Promoting and marketing one’s work as a writer or novelist, how best and most effectively to do this, and remained focused upon the writing of your books–that which you must to promote if it is to sell–sits at the heart of what authors–both self and traditionally published–presently grapple.
This aspect of writing and selling one’s work forms the common ground on and about which authors on both sides continually gnash our teeth and rub our palms.
All the traditional authors whom I have interviewed on my blog talk radio show, Book Talk, Creativity and Family Matters, express dismay, and challenge not always about the necessity of promoting one’s work and self, but rather, how to find the time to both promotion while one also writes, revises and edits our books.
Time stands as a writer’s most precious commodity. We all know how time spent working on the Internet can devour that not unlike a cancer gone rampant.
Some writers have actually stated that the type of marketing required of 21st century authors that inevitably includes social networking, bastardizes the entire process of writing.
It is a frustrating challenge, that of finding, through the use of social media, one’s reader audience as a writer, particularly of fiction, culling them from the slim myriad of those who possess the time to read and value what books offer, and then nurturing those readers to become evangelists of your work, word of mouth spokespersons who invite and herald others to read what you have to say the stories you craft.
And yet who possesses the time or money to travel to book stores where few readers now cast the nets to purchase books.
In-person gatherings and discussions between authors and readers, once a way of introducing a new literary artist to potential readers eagerly awaiting the next writer to share her or his perceptions of the world to which many of us might, and anticipated finding identification, have now become celebrations of authors whose words possess a loyal following.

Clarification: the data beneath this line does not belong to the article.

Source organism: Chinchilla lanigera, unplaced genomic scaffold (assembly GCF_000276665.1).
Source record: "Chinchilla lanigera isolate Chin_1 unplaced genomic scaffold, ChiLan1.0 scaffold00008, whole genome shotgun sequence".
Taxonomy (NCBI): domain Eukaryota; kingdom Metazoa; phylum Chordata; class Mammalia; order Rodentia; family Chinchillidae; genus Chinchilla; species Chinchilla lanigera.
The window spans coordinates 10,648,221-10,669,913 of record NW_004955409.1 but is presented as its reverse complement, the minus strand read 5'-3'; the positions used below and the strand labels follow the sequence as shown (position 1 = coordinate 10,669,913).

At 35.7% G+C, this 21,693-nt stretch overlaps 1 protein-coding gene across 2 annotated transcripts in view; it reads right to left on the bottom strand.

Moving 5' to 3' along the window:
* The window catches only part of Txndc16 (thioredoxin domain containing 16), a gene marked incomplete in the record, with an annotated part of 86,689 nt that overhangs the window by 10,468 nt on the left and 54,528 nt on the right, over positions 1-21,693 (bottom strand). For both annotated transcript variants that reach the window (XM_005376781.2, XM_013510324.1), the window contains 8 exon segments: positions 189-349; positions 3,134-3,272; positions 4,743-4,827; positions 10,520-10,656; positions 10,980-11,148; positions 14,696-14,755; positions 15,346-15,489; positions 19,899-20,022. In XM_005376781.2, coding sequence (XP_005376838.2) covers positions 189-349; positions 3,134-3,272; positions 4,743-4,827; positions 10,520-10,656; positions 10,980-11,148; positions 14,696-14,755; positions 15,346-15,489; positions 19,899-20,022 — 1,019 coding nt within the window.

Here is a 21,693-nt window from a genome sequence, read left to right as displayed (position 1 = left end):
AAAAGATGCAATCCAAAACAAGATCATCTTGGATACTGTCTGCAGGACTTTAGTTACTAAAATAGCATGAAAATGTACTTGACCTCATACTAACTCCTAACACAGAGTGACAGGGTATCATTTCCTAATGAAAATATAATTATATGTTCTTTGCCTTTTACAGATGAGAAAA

Each time I forgo an opportunity to join another social media site, and add it to the potpourri of places where I can spread my wings and perhaps connect with potential readers I lament what seems a free opportunity to promote and market my work.
But here the definition of free comes under close scrutiny. To work most efficiently the writer must not only allows her or himself time to write, but also time to dream and forget.
Time away from writing, but filled with looking at a screen trolling the Internet for new leads to publishing, potential readers, the next on-line promotional opportunity drains us of the creative space of no-mind.
Accomplishing this task, an art unto itself, requires the writer give even more attention to the crafting of our stories and identifying, if not unfolding, and uncovering the essence of what we are trying to say, the story within the narrative we seek to tell.
The Internet is the ultimate mind, a hyper-mind, if you will, that connects us with the minds of all of those logged on and into the web.
A powerful and use worth tool, artists, particularly those of us for whom our media is that of the written word need use the Internet with care.
We must remain vigilant about how much we give over to logging on and tuning in. For in each moment we spend connected with what some might term the great mind of the world, we lose a minutia of connection and interaction with our self and the playful and frolic-filled mind that plays within us, the well-spring from which we draw, our stories–narratives that in our crafting and refining of them, they make and transform us.
Tags: Attention Self-Publishers, authors, Book Talk, Creativity & Family Matters, Definitive Serious Writers, hyper-mind, Internet, literary artist, marketing, networking, novelist, promotion, publish, Scapes for Coorg, self-publish, Smevin Paul--Thrisookaran, social media, time, tradition, writers